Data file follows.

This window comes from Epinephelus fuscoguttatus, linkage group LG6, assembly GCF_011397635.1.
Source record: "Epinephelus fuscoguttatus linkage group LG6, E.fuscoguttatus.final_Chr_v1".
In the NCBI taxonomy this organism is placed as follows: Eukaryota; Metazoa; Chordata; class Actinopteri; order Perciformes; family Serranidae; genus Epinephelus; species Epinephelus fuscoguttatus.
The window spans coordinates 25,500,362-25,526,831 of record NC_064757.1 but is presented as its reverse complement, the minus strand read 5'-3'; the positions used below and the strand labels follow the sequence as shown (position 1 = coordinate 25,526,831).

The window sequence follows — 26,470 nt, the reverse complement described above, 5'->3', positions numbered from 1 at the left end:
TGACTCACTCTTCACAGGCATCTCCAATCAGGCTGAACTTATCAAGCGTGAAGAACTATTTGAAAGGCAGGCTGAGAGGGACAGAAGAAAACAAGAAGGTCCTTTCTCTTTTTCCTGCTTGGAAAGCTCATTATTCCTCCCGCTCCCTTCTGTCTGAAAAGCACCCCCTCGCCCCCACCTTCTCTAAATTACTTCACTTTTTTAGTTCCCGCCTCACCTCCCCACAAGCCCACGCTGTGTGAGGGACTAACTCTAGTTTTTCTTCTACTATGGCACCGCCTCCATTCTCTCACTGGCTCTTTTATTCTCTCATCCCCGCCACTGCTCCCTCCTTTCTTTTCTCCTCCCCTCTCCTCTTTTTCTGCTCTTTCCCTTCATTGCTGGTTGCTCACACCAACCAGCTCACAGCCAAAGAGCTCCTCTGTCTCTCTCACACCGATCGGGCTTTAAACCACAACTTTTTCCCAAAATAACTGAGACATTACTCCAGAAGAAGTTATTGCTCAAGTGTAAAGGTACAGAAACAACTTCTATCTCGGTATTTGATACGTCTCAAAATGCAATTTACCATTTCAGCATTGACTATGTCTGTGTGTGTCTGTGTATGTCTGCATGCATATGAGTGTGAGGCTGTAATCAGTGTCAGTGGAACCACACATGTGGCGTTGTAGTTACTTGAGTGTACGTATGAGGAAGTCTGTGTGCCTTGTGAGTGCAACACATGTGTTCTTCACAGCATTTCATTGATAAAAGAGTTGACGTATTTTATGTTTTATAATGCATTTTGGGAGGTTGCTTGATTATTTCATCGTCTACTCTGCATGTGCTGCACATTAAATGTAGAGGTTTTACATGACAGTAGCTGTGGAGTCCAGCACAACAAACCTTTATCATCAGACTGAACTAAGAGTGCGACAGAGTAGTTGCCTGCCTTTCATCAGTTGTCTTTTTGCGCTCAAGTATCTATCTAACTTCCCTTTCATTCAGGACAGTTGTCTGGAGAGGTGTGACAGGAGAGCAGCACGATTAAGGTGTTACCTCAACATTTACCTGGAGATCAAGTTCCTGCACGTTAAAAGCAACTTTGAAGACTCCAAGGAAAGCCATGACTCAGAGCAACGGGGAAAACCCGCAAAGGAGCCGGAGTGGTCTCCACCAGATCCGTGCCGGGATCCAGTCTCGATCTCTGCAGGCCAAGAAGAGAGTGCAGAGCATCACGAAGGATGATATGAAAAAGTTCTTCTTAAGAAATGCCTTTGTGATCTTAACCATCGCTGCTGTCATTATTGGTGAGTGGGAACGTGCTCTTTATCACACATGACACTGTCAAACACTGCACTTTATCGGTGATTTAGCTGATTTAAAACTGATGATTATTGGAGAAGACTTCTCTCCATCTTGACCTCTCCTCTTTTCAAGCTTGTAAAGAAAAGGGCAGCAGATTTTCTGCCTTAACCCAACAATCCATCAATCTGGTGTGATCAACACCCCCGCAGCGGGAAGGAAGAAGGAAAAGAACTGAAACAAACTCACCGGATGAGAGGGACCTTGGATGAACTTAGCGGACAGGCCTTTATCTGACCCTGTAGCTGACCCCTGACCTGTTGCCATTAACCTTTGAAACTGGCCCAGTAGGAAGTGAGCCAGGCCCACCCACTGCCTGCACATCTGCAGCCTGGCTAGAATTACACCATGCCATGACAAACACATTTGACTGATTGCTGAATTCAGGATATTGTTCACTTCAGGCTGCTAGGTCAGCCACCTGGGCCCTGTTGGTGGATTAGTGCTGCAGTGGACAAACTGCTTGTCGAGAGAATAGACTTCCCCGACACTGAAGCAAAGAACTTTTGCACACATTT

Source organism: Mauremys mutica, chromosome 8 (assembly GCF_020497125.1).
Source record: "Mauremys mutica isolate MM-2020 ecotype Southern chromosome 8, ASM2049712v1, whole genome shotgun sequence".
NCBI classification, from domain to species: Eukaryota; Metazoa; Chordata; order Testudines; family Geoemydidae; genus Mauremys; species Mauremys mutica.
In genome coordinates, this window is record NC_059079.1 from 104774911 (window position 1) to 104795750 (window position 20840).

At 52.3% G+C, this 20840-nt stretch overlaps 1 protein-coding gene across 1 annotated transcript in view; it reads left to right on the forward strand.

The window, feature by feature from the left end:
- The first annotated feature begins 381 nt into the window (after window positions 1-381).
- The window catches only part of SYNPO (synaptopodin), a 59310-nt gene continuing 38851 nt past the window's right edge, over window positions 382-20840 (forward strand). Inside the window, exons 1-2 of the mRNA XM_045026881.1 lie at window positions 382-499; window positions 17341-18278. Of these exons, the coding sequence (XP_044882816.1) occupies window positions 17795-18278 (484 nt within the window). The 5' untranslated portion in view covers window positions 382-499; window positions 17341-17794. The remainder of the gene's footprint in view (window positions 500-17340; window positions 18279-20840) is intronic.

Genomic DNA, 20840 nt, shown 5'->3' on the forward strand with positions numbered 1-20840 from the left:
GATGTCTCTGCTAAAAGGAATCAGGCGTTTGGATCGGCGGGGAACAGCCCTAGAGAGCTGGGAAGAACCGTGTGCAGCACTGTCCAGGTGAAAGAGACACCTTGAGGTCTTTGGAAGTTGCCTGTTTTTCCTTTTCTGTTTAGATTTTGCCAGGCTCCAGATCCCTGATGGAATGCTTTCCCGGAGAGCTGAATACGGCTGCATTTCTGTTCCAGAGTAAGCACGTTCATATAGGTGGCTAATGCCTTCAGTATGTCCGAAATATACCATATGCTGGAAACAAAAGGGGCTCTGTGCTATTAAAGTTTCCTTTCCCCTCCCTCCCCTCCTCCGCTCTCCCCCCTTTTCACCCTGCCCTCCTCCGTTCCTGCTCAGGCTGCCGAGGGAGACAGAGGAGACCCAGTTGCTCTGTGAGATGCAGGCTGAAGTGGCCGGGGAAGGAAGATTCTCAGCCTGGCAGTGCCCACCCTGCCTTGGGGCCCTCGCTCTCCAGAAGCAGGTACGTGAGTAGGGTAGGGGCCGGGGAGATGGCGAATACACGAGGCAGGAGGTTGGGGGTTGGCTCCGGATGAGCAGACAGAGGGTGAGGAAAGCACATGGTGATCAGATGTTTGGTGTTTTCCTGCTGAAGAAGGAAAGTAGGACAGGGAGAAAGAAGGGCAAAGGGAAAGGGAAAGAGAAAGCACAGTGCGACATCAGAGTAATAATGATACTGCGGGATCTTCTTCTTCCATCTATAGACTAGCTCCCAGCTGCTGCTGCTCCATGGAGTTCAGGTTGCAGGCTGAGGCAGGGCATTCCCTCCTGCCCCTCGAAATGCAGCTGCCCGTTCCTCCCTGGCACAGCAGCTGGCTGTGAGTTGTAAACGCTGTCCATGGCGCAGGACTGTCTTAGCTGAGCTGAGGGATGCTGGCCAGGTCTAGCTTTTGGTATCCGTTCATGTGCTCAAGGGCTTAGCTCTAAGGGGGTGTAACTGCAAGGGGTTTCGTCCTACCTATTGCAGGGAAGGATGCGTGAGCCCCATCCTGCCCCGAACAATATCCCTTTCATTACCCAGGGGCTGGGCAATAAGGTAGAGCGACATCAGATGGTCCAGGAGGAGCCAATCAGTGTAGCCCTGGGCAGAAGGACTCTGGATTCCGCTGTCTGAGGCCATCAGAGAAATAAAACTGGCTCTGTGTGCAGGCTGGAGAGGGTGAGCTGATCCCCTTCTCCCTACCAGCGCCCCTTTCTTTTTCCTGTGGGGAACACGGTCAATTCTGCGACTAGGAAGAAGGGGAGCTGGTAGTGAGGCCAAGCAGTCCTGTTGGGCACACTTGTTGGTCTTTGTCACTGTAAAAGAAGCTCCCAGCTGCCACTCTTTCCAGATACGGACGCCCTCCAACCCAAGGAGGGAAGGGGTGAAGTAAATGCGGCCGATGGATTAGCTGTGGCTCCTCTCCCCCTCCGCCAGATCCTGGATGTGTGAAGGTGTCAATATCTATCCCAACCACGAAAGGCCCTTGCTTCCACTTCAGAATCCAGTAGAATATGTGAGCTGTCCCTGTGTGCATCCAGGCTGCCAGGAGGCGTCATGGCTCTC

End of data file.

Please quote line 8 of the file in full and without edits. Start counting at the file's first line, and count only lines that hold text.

Source record: "Mauremys mutica isolate MM-2020 ecotype Southern chromosome 8, ASM2049712v1, whole genome shotgun sequence".